This part of the plant should not be confused with Agave fruit, which is located in the center of the plant. When harvesting our Agave syrup a small hole or gash is put into the fruit using a small tool called a "Coa-De Jima" or an "Acocote". Our Agave syrup is then siphoned from the fruit. When the syrup is depleted from the fruit, the fruit will begin to gather more syrup. The fruit is typically siphoned twice a day until the fruit will yield no more syrup. The syrup can have a milky like substance from the Agave plant that is later filtered and processed out during the final processing of the syrup. When the Agave fruit will produce no more syrup, the fruit is removed and wrapped in a mesh cloth, smashed and pressed for any syrup that the fruit may still contain. It is then made into a pulp and used as fertilizer. The Agave plant itself can be cloned again. Once the Agave plant has exhausted its supply of syrup, it is then cloned or used as fertilizer for other Agave plants. Seeds are allowed to form on some plants for planting purposes.

The collected Agave syrup is then run through a number of mesh screens to remove and collect any of the plant's fibers and to obtain clarity. Once our Agave syrup is thoroughly filtered, it is poured into large stainless steel vats and slowly heated at low temperatures not to exceed 120 degrees F. The heating is done on traditional adobe style brick stoves located in large bamboo wood-style huts. The fire is fed with wood from an opening found outside the hut. This method prevents cross contamination.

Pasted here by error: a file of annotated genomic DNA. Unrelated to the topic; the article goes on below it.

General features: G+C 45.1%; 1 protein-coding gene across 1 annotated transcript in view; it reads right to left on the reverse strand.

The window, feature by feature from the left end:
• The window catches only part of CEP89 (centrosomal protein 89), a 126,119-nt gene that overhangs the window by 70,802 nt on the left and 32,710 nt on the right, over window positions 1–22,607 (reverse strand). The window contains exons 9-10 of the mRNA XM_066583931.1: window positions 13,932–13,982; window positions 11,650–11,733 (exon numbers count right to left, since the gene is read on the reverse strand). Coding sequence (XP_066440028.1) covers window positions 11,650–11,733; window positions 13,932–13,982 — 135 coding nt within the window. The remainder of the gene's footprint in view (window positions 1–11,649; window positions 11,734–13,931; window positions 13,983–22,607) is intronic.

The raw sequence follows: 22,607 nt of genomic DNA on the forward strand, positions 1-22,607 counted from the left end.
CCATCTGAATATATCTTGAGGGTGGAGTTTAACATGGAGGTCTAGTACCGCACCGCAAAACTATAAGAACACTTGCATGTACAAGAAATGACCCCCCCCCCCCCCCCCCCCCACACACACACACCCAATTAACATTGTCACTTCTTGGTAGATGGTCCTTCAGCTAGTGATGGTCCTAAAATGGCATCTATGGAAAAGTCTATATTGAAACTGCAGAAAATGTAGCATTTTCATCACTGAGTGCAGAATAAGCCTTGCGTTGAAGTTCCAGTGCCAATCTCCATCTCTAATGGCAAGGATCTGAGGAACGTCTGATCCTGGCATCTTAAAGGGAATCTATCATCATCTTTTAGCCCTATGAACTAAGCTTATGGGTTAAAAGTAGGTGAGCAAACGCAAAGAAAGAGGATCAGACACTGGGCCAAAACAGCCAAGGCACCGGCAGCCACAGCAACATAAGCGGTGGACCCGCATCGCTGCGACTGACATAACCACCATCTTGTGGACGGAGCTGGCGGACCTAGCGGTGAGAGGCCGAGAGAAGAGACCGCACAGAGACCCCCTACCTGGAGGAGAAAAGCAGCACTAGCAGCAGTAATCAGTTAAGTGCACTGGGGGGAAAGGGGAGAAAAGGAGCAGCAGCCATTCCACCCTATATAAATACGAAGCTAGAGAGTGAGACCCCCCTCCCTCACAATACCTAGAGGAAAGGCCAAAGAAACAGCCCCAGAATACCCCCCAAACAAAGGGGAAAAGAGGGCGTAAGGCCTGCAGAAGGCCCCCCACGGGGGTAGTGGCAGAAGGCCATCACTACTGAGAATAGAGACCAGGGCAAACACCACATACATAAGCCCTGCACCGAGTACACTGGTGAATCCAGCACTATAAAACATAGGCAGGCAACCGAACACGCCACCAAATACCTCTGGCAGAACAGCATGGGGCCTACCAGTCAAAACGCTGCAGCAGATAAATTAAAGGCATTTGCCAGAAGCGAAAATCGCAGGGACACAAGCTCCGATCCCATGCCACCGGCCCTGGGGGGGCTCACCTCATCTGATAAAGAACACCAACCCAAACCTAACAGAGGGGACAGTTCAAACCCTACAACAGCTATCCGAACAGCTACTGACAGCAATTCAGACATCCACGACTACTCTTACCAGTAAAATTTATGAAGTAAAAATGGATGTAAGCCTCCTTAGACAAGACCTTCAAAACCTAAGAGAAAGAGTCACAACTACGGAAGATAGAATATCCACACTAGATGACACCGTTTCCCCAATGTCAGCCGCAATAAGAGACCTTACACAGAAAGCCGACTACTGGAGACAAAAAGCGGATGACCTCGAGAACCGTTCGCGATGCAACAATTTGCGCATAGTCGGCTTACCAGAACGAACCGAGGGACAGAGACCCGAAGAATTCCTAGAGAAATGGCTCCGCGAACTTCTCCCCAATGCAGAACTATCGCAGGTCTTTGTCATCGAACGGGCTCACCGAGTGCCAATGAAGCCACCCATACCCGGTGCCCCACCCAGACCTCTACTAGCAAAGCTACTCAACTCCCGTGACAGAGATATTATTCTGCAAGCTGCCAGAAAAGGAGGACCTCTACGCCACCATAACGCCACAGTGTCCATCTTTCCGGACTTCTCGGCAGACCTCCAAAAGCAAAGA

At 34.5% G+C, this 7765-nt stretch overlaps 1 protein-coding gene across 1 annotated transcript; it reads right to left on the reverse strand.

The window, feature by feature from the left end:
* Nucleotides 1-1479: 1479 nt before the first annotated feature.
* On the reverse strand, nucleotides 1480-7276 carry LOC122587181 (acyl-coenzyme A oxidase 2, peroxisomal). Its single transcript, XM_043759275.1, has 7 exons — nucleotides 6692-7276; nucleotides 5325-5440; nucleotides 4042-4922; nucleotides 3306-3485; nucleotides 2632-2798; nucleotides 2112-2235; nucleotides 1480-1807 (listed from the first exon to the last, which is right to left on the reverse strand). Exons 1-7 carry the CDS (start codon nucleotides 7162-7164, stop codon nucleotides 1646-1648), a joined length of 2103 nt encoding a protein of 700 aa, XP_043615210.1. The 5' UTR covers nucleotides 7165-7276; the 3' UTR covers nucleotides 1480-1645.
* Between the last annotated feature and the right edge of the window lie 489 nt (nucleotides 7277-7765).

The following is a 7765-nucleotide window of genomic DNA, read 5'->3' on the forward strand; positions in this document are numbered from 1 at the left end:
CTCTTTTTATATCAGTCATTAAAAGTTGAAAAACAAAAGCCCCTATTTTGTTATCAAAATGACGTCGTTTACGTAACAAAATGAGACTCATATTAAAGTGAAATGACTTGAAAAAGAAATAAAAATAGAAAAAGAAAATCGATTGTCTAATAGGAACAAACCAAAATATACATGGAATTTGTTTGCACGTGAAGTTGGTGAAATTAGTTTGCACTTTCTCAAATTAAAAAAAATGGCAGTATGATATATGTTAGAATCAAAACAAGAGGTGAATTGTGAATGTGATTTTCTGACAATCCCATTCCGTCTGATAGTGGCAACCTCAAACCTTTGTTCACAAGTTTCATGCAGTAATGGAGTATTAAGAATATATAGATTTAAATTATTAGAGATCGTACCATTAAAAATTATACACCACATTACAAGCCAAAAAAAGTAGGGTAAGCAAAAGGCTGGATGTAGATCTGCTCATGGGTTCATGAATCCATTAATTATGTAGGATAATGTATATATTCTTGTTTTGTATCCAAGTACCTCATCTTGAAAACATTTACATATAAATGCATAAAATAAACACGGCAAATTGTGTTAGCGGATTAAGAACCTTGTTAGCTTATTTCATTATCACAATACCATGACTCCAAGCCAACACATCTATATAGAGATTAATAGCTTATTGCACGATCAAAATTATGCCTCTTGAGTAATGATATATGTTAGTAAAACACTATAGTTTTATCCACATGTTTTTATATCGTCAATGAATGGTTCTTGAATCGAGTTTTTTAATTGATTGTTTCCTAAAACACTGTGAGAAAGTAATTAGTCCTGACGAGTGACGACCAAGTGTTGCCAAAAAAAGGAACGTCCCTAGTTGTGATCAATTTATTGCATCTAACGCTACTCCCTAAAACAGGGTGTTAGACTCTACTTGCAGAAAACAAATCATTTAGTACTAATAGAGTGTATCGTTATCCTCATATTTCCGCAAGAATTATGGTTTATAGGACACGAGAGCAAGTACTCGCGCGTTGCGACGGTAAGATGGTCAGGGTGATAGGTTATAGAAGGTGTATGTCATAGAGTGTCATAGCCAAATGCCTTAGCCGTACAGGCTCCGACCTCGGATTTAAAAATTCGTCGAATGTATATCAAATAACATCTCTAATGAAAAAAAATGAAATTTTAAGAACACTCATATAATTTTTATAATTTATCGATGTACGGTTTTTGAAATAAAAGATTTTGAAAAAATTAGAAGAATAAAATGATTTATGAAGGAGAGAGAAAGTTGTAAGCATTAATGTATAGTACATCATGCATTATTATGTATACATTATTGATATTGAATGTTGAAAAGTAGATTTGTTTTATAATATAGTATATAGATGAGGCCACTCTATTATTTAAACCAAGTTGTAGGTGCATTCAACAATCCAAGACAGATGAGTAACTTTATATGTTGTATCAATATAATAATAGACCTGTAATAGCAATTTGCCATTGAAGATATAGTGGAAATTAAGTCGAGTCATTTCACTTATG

Our Agave syrup is periodically stirred and temperature monitored. This process allows excess water to evaporate and natural enzymes found in the Agave syrup to convert the syrup's carbohydrates into fructose (sugars). This process can take well over 48 hours to complete. Our light Agave syrup is then siphoned from the vat and pumped into 200 to 250 gallon tanks for transportation to the packing facility. If the Agave syrup is allowed to be heated longer, a darker and stronger tasting syrup can be achieved. However, the taste can be too strong and alter the flavors of foods. In times of higher water content, the Agave syrup may be run through a liquid vacuum evaporator. This procedure is rarely ever done for our Agave syrup. When it is done, the temperature of the vacuum is closely monitored and never allowed to reach temperatures over 120 degrees F. Other producers use enzymes (enzyme hydrolyses) to process the Agave syrup, which we do not. Our Agave syrup is bulk packaged at an Organic Certified facility, which packages many other products that use Organic Approved enzymes, which could incidentally come into contact with our product. If at all traceable, the levels would be less than 0.5% of the over all product. We follow the traditional Ancient Aztec / Mayans processing of the Agave syrup as closely as possible. This allows us to keep the integrity of the finished product while also conforming to the National Organic Program (NOP).

Our "Ra Agave Syrup" is typically 70% fructose. (Higher fructose levels can be obtained through further processing, although this can affect the taste of foods and be more costly). Once our Ra Agave Syrup has been tested for its fructose and sucrose levels, it is then tested for microbial count. Once the levels are approved, our syrup is then packed into high-density plastic drums for shipping to our filling facility.